Grey Black Fontaine's Fables ~ Two Doves Soup Plate 1880

Grey Black Fontaine's Fables ~ Two Doves Soup Plate 1880

Code: 11160

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Rare Earthenware Aesthetic Movement Soup Plate

Fontaine / Aesops Fables ~ TWO DOVES

Brown Westhead and Moore Potteries

Staffordshire England ~ c. 1880

This is a superb and quite scare transferware plate registered around 1880. The plate measures 10 3/8 " in diameter. The plate is finely potted. The decoration is based on a woodcut etching from the highly coveted Nature series made by Brown Westhead and Moore, most commonly found on architectural tiles. It is transfer printed in grey black.

Two doves, White-coat and Blue-feather, lived in a dovecote. They

were brothers and were very fond of each other. White-coat was a

great home body, but Blue-feather liked to travel.

One day Blue-feather said to White-coat, "I want to see the world.

This place is very tame.

"Don't go, Blue-feather," said White-coat. "We have all we want to

eat here, everyone is kind, and we have a good home. I have heard

that in other places men set traps for birds or shoot them, and

that sometimes large hawks swoop down and carry them off. You

might be caught out in a storm and find no shelter; besides, it

would almost kill me to be separated from you long. You might be

able to bear it, but not I. Surely it is best to stay at home."

"White-coat, why do you make such a fuss about nothing? I shall

not be gone more than three days; then you shall hear of all the

wonderful things I saw. I shall tell what happened to me from the

beginning of my journey until its close. It will be almost as good

as going yourself."

At this, they said. a sad good-by to each other, and Blue-feather

flew away.

A dark cloud covered the sky. Blue-feather looked about for

shelter. He flew to the only tree near, but its leaves could not

keep off the driving rain, so his coat was wet through and

through.

On the borders of a wood he spied some scattered grains of wheat.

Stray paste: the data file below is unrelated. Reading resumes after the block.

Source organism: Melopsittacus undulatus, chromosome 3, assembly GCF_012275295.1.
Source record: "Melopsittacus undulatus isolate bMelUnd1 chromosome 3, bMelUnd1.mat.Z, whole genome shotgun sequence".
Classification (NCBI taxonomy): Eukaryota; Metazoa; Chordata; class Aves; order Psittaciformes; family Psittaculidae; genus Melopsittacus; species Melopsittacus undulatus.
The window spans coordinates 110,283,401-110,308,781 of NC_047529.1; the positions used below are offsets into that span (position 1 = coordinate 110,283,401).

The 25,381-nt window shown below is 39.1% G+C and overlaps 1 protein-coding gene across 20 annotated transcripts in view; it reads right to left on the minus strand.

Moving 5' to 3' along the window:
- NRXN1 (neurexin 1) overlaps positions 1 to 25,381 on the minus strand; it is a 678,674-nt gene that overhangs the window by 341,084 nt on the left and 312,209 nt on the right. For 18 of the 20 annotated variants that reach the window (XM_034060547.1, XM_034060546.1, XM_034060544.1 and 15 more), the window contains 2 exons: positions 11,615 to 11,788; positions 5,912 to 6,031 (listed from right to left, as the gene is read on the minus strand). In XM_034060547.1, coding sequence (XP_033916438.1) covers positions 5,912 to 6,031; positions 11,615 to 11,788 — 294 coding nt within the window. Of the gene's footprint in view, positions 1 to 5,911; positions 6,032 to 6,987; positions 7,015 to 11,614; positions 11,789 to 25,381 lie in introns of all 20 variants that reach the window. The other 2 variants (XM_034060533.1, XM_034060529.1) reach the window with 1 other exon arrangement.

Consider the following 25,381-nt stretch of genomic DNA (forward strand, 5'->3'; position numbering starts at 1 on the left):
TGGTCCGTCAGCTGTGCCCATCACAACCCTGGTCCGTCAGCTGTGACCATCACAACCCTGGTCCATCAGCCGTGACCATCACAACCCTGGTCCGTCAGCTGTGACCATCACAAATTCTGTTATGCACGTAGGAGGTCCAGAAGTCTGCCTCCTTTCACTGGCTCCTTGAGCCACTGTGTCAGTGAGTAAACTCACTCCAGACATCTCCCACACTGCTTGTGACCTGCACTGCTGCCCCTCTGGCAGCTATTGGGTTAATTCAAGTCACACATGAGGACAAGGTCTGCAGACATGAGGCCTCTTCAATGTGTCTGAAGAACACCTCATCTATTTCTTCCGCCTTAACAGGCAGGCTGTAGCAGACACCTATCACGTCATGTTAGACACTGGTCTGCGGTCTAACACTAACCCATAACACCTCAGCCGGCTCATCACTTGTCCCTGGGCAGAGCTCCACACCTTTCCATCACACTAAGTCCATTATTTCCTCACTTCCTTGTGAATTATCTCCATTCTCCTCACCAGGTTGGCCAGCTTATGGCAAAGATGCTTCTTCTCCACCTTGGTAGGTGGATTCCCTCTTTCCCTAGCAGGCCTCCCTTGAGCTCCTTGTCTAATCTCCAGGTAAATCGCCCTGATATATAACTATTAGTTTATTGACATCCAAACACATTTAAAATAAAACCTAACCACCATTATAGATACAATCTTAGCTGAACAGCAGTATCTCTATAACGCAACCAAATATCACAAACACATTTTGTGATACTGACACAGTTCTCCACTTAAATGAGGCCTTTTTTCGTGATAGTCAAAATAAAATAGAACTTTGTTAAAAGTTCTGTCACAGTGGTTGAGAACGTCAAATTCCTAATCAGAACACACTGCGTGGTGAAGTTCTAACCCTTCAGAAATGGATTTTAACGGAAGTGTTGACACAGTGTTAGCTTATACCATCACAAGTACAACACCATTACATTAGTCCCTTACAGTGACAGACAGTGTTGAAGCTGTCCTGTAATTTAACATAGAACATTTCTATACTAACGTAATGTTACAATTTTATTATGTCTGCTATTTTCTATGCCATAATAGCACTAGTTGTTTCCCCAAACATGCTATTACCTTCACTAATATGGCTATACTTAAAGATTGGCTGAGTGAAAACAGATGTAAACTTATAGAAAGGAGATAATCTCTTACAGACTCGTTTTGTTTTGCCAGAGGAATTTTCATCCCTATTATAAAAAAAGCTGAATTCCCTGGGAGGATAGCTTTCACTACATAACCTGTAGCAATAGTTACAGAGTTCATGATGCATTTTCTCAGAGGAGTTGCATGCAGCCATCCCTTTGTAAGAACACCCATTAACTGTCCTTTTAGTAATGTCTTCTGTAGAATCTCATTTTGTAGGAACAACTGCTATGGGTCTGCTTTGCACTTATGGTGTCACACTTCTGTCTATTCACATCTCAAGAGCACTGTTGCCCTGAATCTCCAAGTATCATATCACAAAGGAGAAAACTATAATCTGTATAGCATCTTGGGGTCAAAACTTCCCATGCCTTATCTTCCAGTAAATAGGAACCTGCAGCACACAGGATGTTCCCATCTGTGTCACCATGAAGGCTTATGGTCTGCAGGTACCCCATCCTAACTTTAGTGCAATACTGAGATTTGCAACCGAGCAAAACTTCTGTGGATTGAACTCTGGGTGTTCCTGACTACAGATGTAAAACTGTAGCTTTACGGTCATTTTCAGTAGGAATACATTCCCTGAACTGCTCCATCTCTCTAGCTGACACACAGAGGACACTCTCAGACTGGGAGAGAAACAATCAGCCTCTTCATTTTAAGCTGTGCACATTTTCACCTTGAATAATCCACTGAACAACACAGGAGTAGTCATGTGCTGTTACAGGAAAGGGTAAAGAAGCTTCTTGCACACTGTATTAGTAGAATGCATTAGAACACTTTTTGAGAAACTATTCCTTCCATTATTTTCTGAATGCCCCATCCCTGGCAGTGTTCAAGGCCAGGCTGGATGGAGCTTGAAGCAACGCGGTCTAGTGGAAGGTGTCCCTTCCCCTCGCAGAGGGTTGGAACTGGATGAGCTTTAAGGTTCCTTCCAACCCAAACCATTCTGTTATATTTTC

He was hungry and saw no reason why he should not pick them up. As

he flew down, a snare was drawn about him. The wheat had been put

there to tempt pigeons so that they might get caught. It was well

for Blue-feather that the snare had been in use a long time and

was rotten. By using his beak and wings he got loose, but he lost

a few feathers out of his pretty coat.

A hawk saw him as he rose. Blue-feather was dragging a piece of

the string which he could not loosen from his leg. The hawk was

about to seize him. It seemed as if there was no help for him. But

just at that moment an eagle caught the hawk and carried him off.

Blue-feather flew as fast as he could to a high fence, where he

stopped to rest. He thought his dangers were over. He was very

homesick.

While Blue-feather was sitting on the fence, a boy saw him. He

nearly killed the poor bird with a shot from his sling.

Blue-feather was just able to fly. His leg was lame, and one wing

was hurt, but he steered straight for home.

Late at night he arrived at his own dovecote, tired and hungry,

but happy to be safe at home again. He found White-coat waiting

for him.

MORAL: The Two Doves

 

Since happiness is found so rare,

 

Much it behoves us to beware,

 

Being blest in the possession,

 

'Tis not lost by our transgression;

 

Foolish experiments, 'tis known,

 

Are ever better let alone.

 

The plate is in great condition, clean bright and shiny with no cracks, hairlines or repairs.  This fantastic transferware plate will make a gorgeous addition to any serious collection of Aesthetic movement wares.